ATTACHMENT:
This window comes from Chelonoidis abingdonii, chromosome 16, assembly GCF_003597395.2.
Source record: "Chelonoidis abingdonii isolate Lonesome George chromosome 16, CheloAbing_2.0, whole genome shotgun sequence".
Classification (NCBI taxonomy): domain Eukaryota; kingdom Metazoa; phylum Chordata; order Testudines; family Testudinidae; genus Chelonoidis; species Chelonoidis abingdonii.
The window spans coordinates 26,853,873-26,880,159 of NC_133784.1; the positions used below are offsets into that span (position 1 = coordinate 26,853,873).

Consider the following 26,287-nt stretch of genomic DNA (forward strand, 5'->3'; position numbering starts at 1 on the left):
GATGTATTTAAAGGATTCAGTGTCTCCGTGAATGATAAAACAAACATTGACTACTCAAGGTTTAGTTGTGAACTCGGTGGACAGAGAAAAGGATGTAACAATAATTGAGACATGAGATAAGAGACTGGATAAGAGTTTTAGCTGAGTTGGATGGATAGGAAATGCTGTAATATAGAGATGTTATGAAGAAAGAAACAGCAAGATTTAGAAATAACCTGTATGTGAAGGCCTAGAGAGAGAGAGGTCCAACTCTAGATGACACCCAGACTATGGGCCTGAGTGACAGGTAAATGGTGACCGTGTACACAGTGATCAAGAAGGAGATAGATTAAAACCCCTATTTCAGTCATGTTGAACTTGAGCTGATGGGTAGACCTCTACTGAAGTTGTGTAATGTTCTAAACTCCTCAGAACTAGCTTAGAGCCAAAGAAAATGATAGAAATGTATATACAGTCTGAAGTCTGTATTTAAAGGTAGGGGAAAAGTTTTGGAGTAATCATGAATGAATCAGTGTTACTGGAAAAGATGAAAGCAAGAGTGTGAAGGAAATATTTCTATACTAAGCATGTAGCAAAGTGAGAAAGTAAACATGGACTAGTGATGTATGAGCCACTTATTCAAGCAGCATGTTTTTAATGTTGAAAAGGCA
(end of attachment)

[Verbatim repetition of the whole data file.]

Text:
This window comes from Chelonoidis abingdonii, chromosome 16, assembly GCF_003597395.2.
Source record: "Chelonoidis abingdonii isolate Lonesome George chromosome 16, CheloAbing_2.0, whole genome shotgun sequence".
Classification (NCBI taxonomy): domain Eukaryota; kingdom Metazoa; phylum Chordata; order Testudines; family Testudinidae; genus Chelonoidis; species Chelonoidis abingdonii.
The window spans coordinates 26,853,873-26,880,159 of NC_133784.1; the positions used below are offsets into that span (position 1 = coordinate 26,853,873).

Consider the following 26,287-nt stretch of genomic DNA (forward strand, 5'->3'; position numbering starts at 1 on the left):
GATGTATTTAAAGGATTCAGTGTCTCCGTGAATGATAAAACAAACATTGACTACTCAAGGTTTAGTTGTGAACTCGGTGGACAGAGAAAAGGATGTAACAATAATTGAGACATGAGATAAGAGACTGGATAAGAGTTTTAGCTGAGTTGGATGGATAGGAAATGCTGTAATATAGAGATGTTATGAAGAAAGAAACAGCAAGATTTAGAAATAACCTGTATGTGAAGGCCTAGAGAGAGAGAGGTCCAACTCTAGATGACACCCAGACTATGGGCCTGAGTGACAGGTAAATGGTGACCGTGTACACAGTGATCAAGAAGGAGATAGATTAAAACCCCTATTTCAGTCATGTTGAACTTGAGCTGATGGGTAGACCTCTACTGAAGTTGTGTAATGTTCTAAACTCCTCAGAACTAGCTTAGAGCCAAAGAAAATGATAGAAATGTATATACAGTCTGAAGTCTGTATTTAAAGGTAGGGGAAAAGTTTTGGAGTAATCATGAATGAATCAGTGTTACTGGAAAAGATGAAAGCAAGAGTGTGAAGGAAATATTTCTATACTAAGCATGTAGCAAAGTGAGAAAGTAAACATGGACTAGTGATGTATGAGCCACTTATTCAAGCAGCATGTTTTTAATGTTGAAAAGGCA